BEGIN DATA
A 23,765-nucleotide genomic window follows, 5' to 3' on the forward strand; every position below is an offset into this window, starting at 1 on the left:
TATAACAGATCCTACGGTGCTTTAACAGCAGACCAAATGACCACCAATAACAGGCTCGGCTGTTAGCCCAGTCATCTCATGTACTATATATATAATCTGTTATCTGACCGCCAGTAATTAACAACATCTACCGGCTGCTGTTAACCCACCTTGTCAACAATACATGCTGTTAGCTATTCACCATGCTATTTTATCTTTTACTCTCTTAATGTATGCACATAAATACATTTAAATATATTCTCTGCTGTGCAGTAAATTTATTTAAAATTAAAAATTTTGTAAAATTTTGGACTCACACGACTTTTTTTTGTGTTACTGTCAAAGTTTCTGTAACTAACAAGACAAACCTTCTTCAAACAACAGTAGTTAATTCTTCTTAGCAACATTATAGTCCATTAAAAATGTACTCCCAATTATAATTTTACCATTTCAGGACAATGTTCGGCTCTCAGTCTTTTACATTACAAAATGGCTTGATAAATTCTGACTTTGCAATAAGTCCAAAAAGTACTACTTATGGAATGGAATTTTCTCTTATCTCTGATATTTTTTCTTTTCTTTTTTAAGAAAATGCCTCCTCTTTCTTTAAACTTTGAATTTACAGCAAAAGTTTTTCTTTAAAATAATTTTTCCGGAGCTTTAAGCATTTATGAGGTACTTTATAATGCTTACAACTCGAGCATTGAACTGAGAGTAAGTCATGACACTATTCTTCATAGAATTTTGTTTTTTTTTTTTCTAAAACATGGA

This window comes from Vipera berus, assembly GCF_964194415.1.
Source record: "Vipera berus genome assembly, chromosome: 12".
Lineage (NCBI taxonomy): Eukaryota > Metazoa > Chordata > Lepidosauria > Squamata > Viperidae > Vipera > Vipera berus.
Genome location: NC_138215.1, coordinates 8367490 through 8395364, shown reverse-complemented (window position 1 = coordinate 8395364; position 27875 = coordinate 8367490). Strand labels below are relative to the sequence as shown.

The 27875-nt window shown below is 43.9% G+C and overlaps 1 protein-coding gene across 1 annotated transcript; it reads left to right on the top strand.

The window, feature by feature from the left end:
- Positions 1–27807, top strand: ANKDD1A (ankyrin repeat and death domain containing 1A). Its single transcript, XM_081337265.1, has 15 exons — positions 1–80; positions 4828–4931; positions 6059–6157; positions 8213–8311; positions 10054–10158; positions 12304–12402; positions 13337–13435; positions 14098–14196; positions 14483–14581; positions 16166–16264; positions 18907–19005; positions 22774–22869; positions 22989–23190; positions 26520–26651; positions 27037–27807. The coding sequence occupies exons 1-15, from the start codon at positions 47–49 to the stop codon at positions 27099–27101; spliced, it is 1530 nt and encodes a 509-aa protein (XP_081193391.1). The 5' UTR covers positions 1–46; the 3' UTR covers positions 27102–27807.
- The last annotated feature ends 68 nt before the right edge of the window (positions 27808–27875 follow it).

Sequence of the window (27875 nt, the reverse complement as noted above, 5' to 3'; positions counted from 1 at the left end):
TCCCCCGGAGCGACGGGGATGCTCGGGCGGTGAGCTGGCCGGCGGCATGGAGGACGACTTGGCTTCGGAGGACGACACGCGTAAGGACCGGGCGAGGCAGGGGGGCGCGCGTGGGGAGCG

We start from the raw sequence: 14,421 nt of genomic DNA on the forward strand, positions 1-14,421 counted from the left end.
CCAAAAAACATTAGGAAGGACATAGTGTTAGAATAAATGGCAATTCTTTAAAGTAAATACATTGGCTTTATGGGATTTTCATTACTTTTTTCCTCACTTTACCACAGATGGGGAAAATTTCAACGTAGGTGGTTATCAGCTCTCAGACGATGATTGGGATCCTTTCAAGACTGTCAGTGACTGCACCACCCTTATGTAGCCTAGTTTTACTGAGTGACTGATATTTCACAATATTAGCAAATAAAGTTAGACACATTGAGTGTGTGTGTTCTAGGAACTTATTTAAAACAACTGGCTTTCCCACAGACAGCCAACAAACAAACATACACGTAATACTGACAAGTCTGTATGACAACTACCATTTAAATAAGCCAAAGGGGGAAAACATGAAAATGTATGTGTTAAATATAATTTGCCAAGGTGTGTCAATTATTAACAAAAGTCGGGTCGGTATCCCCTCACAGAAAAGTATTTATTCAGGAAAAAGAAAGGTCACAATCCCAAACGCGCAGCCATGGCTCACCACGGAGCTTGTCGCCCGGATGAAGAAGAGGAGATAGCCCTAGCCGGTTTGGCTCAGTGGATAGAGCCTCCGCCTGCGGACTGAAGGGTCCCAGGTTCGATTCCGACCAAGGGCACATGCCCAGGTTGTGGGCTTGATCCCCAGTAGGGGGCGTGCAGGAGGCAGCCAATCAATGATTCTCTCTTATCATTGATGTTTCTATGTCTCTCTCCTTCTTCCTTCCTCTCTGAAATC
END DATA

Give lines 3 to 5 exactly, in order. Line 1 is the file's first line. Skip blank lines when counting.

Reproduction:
This window comes from Vipera berus, assembly GCF_964194415.1.
Source record: "Vipera berus genome assembly, chromosome: 12".
Lineage (NCBI taxonomy): Eukaryota > Metazoa > Chordata > Lepidosauria > Squamata > Viperidae > Vipera > Vipera berus.